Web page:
Viktor Emil Frankl (1905-1997): Austrian psychiatrist, neurologist, philosopher, and founder of logotherapy and existential analysis, which is a meaning-centred existential/philosophical form of therapy.
Viktor Frankl was born March 26th, 1905 in Vienna, the second of three children. His mother, Elsa Frankl, née Lion, hailed from Prague while his father, Gabriel Frankl, Director in the Ministry of Social Service, came from Southern Moravia. During the First World War (1914-18) the family experienced bitter deprivation; sometimes the children went begging to farmers. In his high school years (1915-23) Frankl eagerly read the ‘Nature Philosophers’ and attended public lectures in Applied Psychology. He was also well read in psychoanalysis. In 1921, Frankl gave his first public lecture: ‘On the Meaning of Life’. He becomes a functionary of the Young Socialist Workers. In 1923, his high school graduation essay is entitled: ‘On the Psychology of Philosophical Thought’, which is a psychoanalytically oriented study of Arthur Schopenhauer. This was succeeded by some early publications in the youth section of a daily newspaper and intensive correspondence with Sigmund Freud ensued.
Frankl studies medicine and continues to act as spokesman for the Austrian Socialist High School Students’ Association. A year later he meets Freud in person, but becomes more and more involved with Alfred Adler and his school of Individual Psychology.
In 1925 Frankl’s article ‘Psychotherapy and Weltanschauung’ is published in the International Journal of Individual Psychology. In this paper he explores the frontier between psychotherapy and philosophy, focusing on the fundamental question of meaning and values – a topic that will become the leitmotif of his life work.
In 1926 Frankl presents public lectures to congresses in Duesseldorf, Frankfurt, Berlin; in the same year, for the very first time, he uses the word ‘logotherapy’.
A year later, Frankl’s personal and professional relationship with Alfred Adler deteriorates and Frankl becomes involved with Rudolf Allers and Oswald Schwarz (the founder of psychosomatic medicine). He is enthusiastic about Max Scheler’s book Formalism in Ethics and Non-formal Ethics of Values. Against his intention he is expelled from the Adler circle. But Adler’s daughter Alexandra, Rudolf Dreikurs and other important Adlerians maintain friendly relations with him.
Between 1928 and 1929 Frankl organises youth counselling centres in Vienna and in six other European cities where adolescents in need may obtain advice and help free of cost. Individual psychologists join Frankl’s project.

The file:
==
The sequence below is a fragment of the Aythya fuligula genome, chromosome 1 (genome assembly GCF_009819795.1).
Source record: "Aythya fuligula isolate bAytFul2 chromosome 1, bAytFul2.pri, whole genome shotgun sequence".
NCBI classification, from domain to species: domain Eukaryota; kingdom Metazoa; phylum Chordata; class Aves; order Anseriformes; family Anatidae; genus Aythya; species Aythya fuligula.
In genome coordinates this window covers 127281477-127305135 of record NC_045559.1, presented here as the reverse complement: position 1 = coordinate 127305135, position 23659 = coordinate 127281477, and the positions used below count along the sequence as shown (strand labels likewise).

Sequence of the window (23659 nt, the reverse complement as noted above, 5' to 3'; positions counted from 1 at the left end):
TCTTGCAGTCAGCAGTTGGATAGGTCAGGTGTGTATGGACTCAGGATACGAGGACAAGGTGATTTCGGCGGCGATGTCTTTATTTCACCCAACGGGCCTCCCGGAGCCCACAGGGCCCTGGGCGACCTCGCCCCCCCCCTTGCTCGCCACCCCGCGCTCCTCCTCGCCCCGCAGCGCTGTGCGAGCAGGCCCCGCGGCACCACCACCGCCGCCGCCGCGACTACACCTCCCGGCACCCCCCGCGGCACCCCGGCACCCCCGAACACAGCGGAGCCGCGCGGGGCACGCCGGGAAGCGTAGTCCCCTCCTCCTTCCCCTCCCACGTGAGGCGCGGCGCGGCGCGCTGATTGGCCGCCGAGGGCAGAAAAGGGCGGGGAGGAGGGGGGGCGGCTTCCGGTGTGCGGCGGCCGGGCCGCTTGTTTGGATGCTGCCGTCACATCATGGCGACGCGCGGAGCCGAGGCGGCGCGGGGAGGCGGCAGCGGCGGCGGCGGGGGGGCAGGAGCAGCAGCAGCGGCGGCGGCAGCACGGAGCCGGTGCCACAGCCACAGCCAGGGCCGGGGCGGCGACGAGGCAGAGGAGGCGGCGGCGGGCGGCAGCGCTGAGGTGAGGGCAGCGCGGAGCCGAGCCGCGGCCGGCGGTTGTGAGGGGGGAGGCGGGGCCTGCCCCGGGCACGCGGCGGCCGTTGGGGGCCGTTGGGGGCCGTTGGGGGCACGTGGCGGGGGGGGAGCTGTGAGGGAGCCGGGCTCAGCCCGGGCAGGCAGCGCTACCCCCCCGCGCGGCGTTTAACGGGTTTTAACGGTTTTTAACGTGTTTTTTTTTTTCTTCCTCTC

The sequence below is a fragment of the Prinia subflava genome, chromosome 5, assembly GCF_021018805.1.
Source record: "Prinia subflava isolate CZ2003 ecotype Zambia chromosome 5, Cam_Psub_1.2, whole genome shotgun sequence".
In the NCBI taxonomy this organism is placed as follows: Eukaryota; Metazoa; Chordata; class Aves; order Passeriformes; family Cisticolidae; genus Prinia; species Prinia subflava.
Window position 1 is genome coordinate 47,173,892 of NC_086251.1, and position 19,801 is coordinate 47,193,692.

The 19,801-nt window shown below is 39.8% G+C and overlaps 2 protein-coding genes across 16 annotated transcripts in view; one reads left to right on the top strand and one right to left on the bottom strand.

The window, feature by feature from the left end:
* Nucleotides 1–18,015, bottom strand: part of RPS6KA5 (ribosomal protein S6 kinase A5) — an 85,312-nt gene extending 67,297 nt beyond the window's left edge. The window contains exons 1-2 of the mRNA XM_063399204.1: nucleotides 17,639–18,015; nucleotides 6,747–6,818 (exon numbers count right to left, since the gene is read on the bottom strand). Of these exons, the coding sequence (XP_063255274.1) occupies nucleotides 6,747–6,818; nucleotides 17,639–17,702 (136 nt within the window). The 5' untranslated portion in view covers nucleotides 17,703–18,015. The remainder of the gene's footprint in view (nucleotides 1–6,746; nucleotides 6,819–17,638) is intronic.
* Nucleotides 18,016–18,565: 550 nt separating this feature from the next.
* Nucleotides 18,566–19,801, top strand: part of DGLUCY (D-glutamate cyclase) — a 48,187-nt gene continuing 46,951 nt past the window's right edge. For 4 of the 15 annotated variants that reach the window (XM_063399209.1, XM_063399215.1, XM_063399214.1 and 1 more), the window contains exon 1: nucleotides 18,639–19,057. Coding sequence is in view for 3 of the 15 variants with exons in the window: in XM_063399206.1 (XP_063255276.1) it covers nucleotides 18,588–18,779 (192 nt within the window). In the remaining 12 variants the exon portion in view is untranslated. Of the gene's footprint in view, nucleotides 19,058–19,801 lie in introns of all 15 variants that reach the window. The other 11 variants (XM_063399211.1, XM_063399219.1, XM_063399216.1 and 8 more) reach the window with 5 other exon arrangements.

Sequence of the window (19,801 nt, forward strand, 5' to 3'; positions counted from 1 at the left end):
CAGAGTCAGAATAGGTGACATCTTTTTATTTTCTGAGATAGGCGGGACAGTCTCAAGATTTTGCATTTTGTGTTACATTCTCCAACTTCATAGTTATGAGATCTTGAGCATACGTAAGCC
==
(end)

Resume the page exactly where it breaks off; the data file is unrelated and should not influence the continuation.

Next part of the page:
In 1930 Frankl organises a special counselling program at the end of the school term, whereupon, for the first time in years, no student suicide occurs in Vienna. Frankl gains international attention for this work: Wilhelm Reich invites him to Berlin, the universities of Prague and Budapest issue an invitation to lecture. At the Adult Education Centre he presents a course on psychological hygiene. Shortly before earning his M.D. he starts to work at the Psychotherapeutic Department of the Psychiatric University Clinic; after his doctorate he is promoted to ‘Assistant’.
From 1931-32 Frankl obtains training in neurology and works at the ‘Maria Theresien Schloessl’ in Vienna. Between 1933-37, Frankl becomes chief of the ‘Female Suicide Pavilion’ at the Psychiatric Hospital in Vienna, with some 3000 patients annually passing through his hands for help. In 1937, Frankl opens a practice as a Doctor of Neurology and Psychiatry. The following year sees the outbreak of the Second World War and the invasion of Austria by the Hitler troops – the ‘Anschluss’.
In his 1939 paper, ‘Philosophy and Psychotherapy: On the Foundation of an Existential Analysis’, Frankl coins the expression ‘Existential Analysis’. He obtains an immigration visa to America but lets it pass unused, not wanting to desert his elderly parents.
The years 1940-42 see Frankl become director of the Neurological Department of the Rothschild Hospital, a clinic for Jewish patients. In spite of the danger to his own life he sabotages Nazi procedures by making false diagnoses to prevent the euthanasia of mentally ill patients. He publishes several articles in Swiss medical journals, and starts writing the first version of his book Aerztiliche Seelsorge (The Doctor and the Soul). In 1941 Frankl marries his first wife, Tilly Grosser.
In 1942 the Nazis force the young couple to have their child aborted. In September Viktor and Tilly Frankl are arrested and together with his parents are deported to the Theresienstadt Ghetto, north of Prague. His sister Stella had managed, shortly before, to escape to Australia; his brother Walter and his wife attempted unsuccessfully to escape via Italy. After half a year in Theresienstadt his father dies of exhaustion.
In 1944 Frankl and Tilly, and a short while later his 65 year old mother, are transported to the extermination camp of Auschwitz. His mother is immediately murdered in the gas chamber, and Tilly is moved to Bergen-Belsen, where she dies at the age of 24. Frankl, for his part, is transported in cattle cars Viktor Frankl, via Vienna, to Kaufering and Türkheim (subsidiary camps of Dachau). Even under the extreme conditions of the camps Frankl finds his theses about fate and freedom confirmed.